As the campaign progresses toward May 9, you are bound to hear more of the above from Pamela, Steve and the rest of the Team B.C. 2017 Laura Miller Campaign College graduates.

Millar (right), Clark and Robertson’s spin doctor.

You might even hear an apology. Yes, you read that correctly. 

In Vancouver’s 2014 civic election, Mayor Gregor Robertson was staring defeat in the face. Two days before the Nov. 15 vote, he issued a surprise, yet vague, apology to Vancouverites on a CBC debate and pledged to do better to listen to their concerns. He also made an appeal to voters supporting the left-wing COPE party to vote Vision Vancouver, rather than splitting the vote. It worked. Robertson won a third term and Vision kept its majority on city council. 

Robertson’s key campaign advisor, Don Millar, is also a longtime Clark spin doctor.

So, when the going gets tough, watch for Clark or — more likely — a proxy, to play the sorry card. Something like this: Mistakes were made, but don’t let them overshadow the good work done. We’ll do better to earn your trust in the next four years. We’ll listen. We promise. Vote for us.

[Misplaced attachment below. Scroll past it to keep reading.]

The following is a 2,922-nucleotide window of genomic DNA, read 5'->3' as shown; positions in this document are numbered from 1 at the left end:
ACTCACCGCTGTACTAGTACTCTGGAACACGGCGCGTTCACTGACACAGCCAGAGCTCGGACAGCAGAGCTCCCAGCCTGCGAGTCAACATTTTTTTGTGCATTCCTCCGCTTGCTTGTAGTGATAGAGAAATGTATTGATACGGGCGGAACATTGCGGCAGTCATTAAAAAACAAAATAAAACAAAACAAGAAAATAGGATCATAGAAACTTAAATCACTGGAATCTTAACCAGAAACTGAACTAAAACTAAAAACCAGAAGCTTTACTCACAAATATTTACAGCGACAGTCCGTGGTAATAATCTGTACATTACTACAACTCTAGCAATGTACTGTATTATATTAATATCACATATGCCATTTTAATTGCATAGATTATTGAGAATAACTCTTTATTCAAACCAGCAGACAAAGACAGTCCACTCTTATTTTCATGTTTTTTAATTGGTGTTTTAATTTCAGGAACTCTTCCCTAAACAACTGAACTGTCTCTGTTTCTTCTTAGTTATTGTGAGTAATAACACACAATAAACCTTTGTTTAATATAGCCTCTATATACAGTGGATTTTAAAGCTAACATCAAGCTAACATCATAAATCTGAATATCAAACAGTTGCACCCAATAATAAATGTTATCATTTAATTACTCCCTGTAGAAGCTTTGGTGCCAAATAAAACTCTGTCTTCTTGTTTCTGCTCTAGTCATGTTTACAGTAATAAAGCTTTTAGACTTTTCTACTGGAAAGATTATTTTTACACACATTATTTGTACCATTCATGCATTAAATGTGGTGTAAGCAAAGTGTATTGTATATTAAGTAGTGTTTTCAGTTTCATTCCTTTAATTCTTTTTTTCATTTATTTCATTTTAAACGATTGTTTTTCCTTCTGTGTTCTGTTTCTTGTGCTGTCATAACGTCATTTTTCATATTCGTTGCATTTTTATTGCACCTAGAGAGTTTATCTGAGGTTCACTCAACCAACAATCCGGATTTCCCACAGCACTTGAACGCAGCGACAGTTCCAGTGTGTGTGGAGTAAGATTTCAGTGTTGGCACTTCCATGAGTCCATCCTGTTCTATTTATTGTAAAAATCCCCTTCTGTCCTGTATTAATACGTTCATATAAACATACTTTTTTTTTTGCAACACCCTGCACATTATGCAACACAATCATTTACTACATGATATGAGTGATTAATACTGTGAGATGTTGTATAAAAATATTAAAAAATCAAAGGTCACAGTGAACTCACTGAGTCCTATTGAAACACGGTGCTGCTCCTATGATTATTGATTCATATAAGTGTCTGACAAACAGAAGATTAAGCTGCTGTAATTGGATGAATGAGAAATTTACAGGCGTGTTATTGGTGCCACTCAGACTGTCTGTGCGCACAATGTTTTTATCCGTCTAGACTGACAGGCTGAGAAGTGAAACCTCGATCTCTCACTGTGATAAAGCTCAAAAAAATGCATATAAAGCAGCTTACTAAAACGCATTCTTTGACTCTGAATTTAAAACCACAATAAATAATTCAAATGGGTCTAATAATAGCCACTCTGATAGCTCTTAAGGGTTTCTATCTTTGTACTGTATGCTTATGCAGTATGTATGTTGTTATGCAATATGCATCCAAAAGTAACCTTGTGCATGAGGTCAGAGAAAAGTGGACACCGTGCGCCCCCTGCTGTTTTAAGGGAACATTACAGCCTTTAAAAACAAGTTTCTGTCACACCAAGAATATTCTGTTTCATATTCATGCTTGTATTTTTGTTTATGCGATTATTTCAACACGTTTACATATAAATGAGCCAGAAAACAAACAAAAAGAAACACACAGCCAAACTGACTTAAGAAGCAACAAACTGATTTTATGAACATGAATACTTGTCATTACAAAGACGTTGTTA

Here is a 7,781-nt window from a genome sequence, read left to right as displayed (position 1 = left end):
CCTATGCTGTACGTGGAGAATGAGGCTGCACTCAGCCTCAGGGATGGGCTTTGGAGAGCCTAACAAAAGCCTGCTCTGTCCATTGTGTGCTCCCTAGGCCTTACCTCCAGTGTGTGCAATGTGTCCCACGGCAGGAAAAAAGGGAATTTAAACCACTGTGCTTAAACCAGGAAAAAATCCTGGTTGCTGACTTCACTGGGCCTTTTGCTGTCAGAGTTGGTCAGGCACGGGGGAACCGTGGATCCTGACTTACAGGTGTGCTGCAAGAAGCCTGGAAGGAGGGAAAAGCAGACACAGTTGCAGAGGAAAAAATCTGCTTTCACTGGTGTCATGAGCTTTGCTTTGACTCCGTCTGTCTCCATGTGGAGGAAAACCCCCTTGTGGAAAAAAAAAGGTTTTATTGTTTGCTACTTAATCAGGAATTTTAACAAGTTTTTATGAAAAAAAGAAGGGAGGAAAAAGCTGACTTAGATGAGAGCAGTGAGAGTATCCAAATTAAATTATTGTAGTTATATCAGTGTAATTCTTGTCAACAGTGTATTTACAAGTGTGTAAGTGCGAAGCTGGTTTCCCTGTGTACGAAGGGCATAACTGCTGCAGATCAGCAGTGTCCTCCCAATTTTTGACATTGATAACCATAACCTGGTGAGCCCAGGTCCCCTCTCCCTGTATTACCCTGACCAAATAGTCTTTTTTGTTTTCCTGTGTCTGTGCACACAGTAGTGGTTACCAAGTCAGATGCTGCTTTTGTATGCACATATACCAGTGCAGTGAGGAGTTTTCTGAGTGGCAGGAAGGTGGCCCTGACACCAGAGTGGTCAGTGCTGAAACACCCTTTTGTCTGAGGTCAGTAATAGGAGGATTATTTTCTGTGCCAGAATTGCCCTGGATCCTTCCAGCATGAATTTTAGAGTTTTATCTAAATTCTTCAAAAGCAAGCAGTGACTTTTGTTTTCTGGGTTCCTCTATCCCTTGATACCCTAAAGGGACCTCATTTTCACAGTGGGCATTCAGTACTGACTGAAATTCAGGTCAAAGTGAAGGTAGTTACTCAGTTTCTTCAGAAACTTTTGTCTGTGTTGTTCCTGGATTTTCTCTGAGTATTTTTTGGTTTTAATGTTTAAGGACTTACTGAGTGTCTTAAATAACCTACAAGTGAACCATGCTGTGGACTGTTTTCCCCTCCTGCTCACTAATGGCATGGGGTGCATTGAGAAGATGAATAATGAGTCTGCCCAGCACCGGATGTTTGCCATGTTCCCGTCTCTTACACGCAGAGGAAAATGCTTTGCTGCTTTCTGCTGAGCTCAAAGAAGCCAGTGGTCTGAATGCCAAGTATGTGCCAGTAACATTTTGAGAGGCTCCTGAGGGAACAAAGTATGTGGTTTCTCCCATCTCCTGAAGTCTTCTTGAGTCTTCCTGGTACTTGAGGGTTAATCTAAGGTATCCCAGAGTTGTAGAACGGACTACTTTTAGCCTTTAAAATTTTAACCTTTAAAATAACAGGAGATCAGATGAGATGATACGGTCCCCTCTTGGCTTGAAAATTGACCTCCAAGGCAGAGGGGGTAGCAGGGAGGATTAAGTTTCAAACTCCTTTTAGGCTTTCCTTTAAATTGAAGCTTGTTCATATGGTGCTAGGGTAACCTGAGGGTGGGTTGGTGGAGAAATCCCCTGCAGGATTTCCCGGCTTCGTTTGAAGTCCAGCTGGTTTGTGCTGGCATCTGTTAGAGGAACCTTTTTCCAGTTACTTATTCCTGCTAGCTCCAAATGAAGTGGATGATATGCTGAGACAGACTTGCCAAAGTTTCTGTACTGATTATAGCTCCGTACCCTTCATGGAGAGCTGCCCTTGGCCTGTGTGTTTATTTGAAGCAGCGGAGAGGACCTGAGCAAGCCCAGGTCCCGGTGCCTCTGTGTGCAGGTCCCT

Why it’s more likely to be a proxy is obvious. Clark’s recent apologies for falsely accusing the NDP of hacking the BC Liberals website and the wrongful firing of eight health researchers were reluctant, feeble and insincere. She’s known widely as a master campaigner, but nobody has ever accused her of being genuinely contrite. 

Claiming to have a plan for a “bright future” while bashing the NDP for its 90s misdeeds can only take the Liberals so far in an era of change. Informed voters know that the contemporary Liberals have a long, dark past past since 2001. The NDP’s platform contains a handy guide to the scandals since 2001. Privately, the Liberals are worried a portion of their base might not vote or hold its nose and vote NDP or Green. 

The Liberals have what the NDP didn’t have: the stigma of the suicide of a wrongly fired Ministry of Health researcher, who was bullied to death under a government whose premier wears a pink shirt once a year for an anti-bullying flash mob photo op. 

When that Clark proxy apologizes, will voters tell the Liberals, in George Costanza fashion, to stuff their sorries in a sack? 




Bob Mackin Ladies and gentlemen, Pamela Martin and